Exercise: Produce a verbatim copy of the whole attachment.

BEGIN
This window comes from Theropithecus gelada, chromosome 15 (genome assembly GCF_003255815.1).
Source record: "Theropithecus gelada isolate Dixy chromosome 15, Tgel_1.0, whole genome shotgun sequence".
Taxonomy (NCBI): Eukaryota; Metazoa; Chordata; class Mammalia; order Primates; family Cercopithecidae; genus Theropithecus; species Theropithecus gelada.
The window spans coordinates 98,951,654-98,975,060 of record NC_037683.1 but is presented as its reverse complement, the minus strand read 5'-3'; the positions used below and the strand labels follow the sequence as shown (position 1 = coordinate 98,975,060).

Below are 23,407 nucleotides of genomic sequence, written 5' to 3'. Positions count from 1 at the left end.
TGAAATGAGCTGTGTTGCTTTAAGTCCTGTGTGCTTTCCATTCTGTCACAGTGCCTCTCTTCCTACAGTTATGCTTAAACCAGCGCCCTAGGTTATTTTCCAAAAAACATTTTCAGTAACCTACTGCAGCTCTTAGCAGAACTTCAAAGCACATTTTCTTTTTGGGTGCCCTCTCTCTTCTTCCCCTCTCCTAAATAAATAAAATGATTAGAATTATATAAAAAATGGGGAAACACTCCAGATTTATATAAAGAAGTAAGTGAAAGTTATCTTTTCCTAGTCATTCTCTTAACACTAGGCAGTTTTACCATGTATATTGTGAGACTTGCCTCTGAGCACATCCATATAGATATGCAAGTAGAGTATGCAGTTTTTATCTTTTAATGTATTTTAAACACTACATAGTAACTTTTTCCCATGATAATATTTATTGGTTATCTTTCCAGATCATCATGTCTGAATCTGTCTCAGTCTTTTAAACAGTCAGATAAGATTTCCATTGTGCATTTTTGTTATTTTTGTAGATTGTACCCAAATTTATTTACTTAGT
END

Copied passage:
This window comes from Theropithecus gelada, chromosome 15 (genome assembly GCF_003255815.1).
Source record: "Theropithecus gelada isolate Dixy chromosome 15, Tgel_1.0, whole genome shotgun sequence".
Taxonomy (NCBI): Eukaryota; Metazoa; Chordata; class Mammalia; order Primates; family Cercopithecidae; genus Theropithecus; species Theropithecus gelada.
The window spans coordinates 98,951,654-98,975,060 of record NC_037683.1 but is presented as its reverse complement, the minus strand read 5'-3'; the positions used below and the strand labels follow the sequence as shown (position 1 = coordinate 98,975,060).

Below are 23,407 nucleotides of genomic sequence, written 5' to 3'. Positions count from 1 at the left end.
TGAAATGAGCTGTGTTGCTTTAAGTCCTGTGTGCTTTCCATTCTGTCACAGTGCCTCTCTTCCTACAGTTATGCTTAAACCAGCGCCCTAGGTTATTTTCCAAAAAACATTTTCAGTAACCTACTGCAGCTCTTAGCAGAACTTCAAAGCACATTTTCTTTTTGGGTGCCCTCTCTCTTCTTCCCCTCTCCTAAATAAATAAAATGATTAGAATTATATAAAAAATGGGGAAACACTCCAGATTTATATAAAGAAGTAAGTGAAAGTTATCTTTTCCTAGTCATTCTCTTAACACTAGGCAGTTTTACCATGTATATTGTGAGACTTGCCTCTGAGCACATCCATATAGATATGCAAGTAGAGTATGCAGTTTTTATCTTTTAATGTATTTTAAACACTACATAGTAACTTTTTCCCATGATAATATTTATTGGTTATCTTTCCAGATCATCATGTCTGAATCTGTCTCAGTCTTTTAAACAGTCAGATAAGATTTCCATTGTGCATTTTTGTTATTTTTGTAGATTGTACCCAAATTTATTTACTTAGT